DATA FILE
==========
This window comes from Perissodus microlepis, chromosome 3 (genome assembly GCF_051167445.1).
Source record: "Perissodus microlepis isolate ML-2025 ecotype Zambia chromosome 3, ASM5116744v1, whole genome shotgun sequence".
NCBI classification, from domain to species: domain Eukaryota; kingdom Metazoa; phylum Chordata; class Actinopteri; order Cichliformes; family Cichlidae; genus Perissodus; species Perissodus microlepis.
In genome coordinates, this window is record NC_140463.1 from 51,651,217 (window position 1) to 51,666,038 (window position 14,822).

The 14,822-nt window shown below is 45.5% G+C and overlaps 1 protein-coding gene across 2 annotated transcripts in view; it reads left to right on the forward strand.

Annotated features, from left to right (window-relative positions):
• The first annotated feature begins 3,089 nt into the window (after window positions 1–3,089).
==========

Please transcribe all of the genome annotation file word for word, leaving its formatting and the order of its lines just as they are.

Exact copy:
This window comes from Perissodus microlepis, chromosome 3 (genome assembly GCF_051167445.1).
Source record: "Perissodus microlepis isolate ML-2025 ecotype Zambia chromosome 3, ASM5116744v1, whole genome shotgun sequence".
NCBI classification, from domain to species: domain Eukaryota; kingdom Metazoa; phylum Chordata; class Actinopteri; order Cichliformes; family Cichlidae; genus Perissodus; species Perissodus microlepis.
In genome coordinates, this window is record NC_140463.1 from 51,651,217 (window position 1) to 51,666,038 (window position 14,822).

The 14,822-nt window shown below is 45.5% G+C and overlaps 1 protein-coding gene across 2 annotated transcripts in view; it reads left to right on the forward strand.

Annotated features, from left to right (window-relative positions):
• The first annotated feature begins 3,089 nt into the window (after window positions 1–3,089).